If you’ve been a regular visitor to Spectacular Attractions (don’t worry – I’m not checking), chances are you’ve heard me mention Martin Scorsese’s forthcoming adaptation of Brian Selznick’s The Invention of Hugo Cabret. Over the past few months the title has contracted, so that it is now going under the title of simply Hugo. It’s due for release in the USA on 23rd November, just a couple of weeks shy of the 150th anniversary of the birth of French film pioneer Georges Méliès, who plays an integral, but mysterious role in the story. At the centre of the tale is Hugo himself, an orphaned boy hiding out in a Paris train station and trying to discover the secrets of a humanoid automaton left to him by his father.
And now there’s a trailer, which confirms that the film is pitched heavily at a young audience, with the same comic-mystical colour palette of the early Harry Potters (you know, before they tried to go all dark and apocalyptic). I’m sure there is plenty of adventure and comedy and excitement, but for this blogger the real attraction will be Scorsese’s 3D recreations of a selection of Méliès’ films.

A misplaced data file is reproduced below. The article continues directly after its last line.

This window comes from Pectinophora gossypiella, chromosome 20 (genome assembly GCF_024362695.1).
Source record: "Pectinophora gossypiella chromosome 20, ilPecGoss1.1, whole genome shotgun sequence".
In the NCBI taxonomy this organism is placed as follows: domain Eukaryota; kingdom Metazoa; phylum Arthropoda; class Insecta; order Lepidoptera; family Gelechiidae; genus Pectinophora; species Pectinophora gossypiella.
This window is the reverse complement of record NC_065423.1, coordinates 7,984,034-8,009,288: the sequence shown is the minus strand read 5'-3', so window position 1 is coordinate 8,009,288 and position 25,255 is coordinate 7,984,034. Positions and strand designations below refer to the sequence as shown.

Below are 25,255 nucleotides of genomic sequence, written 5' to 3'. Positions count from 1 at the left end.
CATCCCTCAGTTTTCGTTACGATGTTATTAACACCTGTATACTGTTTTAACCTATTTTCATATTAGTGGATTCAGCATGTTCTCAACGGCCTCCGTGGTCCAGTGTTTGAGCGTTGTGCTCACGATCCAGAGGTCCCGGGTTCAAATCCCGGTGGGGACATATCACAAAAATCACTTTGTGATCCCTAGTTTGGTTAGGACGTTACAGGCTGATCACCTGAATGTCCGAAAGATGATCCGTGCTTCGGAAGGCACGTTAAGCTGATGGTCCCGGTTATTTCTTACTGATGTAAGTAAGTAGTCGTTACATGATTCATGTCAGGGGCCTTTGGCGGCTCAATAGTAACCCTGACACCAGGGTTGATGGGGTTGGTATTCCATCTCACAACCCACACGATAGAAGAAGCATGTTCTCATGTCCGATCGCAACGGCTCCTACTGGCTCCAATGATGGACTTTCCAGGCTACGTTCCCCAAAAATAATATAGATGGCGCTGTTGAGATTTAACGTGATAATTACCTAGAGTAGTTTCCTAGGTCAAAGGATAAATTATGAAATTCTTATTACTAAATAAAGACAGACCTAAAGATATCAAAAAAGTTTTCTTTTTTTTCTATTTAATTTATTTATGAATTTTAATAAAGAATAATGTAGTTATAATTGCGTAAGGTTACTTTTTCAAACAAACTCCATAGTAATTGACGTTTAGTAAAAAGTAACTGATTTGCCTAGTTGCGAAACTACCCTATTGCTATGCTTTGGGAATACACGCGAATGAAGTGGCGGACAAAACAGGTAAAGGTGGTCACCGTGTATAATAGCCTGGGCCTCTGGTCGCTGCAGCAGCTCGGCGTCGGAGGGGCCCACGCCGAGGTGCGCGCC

… And a glimpse of Ben Kingsley as the magician/filmmaker himself…
Note how many of the shots shown in the trailer feature framings that emphasise extremes of depth and perspective, as if Scorsese is really pushing the 3D to make the most of it; this suits Méliès’ use of artificial depth in his fantastic films, but it will certainly be intriguing to see how the new film creates a sense of layered, deep staging when so many of the Méliès films rely on flat backdrops. For me, though, the most enticing and beautiful moment comes in a brief view of the recreation of Le Royaume des Feés (1903), which appears to have done a vivid simulation of hand painted early film:
That’s a painstaking reconstruction of the original film, though if Scorsese’s shot is meant to depict the set of Melies’s film, we should remember that Melies did not colour his scenery, but instead kept them in shades of grey, believing that it would register better onscreen. While I’m on the subject of colour, one thing I immediately regret about the look of Hugo is that it loses the melancholic soft-pencil stylings of Selznick’s book, which is mostly wordless illustrations.